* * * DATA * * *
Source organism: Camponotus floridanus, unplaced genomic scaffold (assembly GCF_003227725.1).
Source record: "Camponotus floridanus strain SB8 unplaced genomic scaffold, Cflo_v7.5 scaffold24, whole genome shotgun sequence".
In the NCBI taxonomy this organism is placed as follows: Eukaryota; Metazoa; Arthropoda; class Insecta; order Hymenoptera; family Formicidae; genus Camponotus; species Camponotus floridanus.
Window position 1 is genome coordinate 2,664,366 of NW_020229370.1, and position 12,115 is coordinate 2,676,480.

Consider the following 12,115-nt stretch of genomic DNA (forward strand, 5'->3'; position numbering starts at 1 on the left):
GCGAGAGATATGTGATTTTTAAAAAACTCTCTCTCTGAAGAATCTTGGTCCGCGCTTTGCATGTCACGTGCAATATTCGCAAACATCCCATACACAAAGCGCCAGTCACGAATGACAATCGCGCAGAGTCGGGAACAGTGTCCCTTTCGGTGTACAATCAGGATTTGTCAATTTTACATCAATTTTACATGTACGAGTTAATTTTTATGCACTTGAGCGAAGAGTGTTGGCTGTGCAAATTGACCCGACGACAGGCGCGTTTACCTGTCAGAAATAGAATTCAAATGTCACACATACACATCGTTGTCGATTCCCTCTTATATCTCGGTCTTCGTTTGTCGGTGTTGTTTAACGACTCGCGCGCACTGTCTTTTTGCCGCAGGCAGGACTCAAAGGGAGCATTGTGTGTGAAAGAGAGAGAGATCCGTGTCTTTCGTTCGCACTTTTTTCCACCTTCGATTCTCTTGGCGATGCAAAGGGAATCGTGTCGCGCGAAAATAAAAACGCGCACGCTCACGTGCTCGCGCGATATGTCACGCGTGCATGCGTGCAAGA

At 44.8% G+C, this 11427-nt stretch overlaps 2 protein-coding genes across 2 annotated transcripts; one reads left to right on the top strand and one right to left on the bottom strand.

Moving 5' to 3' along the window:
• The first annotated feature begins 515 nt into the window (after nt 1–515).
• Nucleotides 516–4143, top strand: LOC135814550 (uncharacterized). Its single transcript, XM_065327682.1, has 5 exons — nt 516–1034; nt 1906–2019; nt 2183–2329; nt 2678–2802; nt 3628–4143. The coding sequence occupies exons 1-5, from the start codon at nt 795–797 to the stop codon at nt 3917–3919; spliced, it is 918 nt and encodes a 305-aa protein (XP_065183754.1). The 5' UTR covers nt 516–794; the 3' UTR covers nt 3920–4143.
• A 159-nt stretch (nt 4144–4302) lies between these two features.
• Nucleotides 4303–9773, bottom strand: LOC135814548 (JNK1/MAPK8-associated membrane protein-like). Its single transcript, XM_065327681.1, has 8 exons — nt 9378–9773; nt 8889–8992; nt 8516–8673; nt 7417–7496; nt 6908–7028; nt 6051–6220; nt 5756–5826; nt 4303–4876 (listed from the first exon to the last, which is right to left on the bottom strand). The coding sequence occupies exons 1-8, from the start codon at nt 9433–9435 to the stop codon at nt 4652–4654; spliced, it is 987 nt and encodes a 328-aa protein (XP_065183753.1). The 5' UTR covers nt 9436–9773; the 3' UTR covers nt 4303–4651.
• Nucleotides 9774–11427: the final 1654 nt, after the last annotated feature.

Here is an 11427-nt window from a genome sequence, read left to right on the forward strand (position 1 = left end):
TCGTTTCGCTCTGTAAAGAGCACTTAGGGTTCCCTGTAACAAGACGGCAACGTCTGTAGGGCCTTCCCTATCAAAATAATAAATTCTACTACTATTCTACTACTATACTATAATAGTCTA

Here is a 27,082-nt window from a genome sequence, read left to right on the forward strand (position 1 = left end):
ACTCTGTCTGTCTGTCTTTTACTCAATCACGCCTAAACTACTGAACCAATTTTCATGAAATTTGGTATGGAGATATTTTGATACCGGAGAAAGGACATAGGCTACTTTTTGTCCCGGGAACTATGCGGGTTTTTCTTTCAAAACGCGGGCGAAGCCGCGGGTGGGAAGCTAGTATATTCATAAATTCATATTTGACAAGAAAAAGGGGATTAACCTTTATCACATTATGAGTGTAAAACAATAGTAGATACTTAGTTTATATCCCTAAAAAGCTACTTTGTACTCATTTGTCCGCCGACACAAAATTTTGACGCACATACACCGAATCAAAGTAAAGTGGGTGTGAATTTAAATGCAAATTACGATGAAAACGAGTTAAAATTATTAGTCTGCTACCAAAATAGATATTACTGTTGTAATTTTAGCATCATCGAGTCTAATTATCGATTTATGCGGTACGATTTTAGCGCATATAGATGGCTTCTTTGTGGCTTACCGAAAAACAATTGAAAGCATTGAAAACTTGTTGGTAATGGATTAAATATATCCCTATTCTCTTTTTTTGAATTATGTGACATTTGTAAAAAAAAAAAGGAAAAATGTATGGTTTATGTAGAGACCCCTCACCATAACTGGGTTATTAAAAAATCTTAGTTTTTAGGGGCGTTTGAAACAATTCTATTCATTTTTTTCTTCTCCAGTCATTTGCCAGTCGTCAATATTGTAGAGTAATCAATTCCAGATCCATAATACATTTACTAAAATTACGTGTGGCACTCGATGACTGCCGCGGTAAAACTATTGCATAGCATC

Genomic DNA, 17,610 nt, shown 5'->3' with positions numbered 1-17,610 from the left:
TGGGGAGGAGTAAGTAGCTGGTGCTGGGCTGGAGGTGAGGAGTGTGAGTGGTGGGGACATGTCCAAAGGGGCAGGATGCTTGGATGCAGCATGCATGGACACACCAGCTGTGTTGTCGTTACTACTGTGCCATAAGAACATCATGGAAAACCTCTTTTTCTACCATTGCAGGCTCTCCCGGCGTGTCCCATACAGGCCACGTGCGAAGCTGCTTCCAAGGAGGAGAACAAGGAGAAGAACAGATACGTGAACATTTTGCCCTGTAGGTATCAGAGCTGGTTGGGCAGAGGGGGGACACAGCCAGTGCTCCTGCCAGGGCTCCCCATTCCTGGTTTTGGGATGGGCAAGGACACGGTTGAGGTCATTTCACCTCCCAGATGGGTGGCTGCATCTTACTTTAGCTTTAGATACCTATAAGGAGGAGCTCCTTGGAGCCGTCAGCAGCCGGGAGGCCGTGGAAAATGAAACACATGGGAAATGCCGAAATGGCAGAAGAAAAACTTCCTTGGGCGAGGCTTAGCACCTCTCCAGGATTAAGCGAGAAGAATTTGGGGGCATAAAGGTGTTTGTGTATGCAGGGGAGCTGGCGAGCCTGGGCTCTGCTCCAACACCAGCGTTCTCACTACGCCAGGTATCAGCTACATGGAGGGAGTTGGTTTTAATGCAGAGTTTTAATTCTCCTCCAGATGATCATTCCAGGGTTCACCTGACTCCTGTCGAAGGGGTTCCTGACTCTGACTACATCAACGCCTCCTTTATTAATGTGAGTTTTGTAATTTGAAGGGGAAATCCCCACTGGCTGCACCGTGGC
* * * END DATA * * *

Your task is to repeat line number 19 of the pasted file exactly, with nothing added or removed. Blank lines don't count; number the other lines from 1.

TGGGGAGGAGTAAGTAGCTGGTGCTGGGCTGGAGGTGAGGAGTGTGAGTGGTGGGGACATGTCCAAAGGGGCAGGATGCTTGGATGCAGCATGCATGGACACACCAGCTGTGTTGTCGTTACTACTGTGCCATAAGAACATCATGGAAAACCTCTTTTTCTACCATTGCAGGCTCTCCCGGCGTGTCCCATACAGGCCACGTGCGAAGCTGCTTCCAAGGAGGAGAACAAGGAGAAGAACAGATACGTGAACATTTTGCCCTGTAGGTATCAGAGCTGGTTGGGCAGAGGGGGGACACAGCCAGTGCTCCTGCCAGGGCTCCCCATTCCTGGTTTTGGGATGGGCAAGGACACGGTTGAGGTCATTTCACCTCCCAGATGGGTGGCTGCATCTTACTTTAGCTTTAGATACCTATAAGGAGGAGCTCCTTGGAGCCGTCAGCAGCCGGGAGGCCGTGGAAAATGAAACACATGGGAAATGCCGAAATGGCAGAAGAAAAACTTCCTTGGGCGAGGCTTAGCACCTCTCCAGGATTAAGCGAGAAGAATTTGGGGGCATAAAGGTGTTTGTGTATGCAGGGGAGCTGGCGAGCCTGGGCTCTGCTCCAACACCAGCGTTCTCACTACGCCAGGTATCAGCTACATGGAGGGAGTTGGTTTTAATGCAGAGTTTTAATTCTCCTCCAGATGATCATTCCAGGGTTCACCTGACTCCTGTCGAAGGGGTTCCTGACTCTGACTACATCAACGCCTCCTTTATTAATGTGAGTTTTGTAATTTGAAGGGGAAATCCCCACTGGCTGCACCGTGGC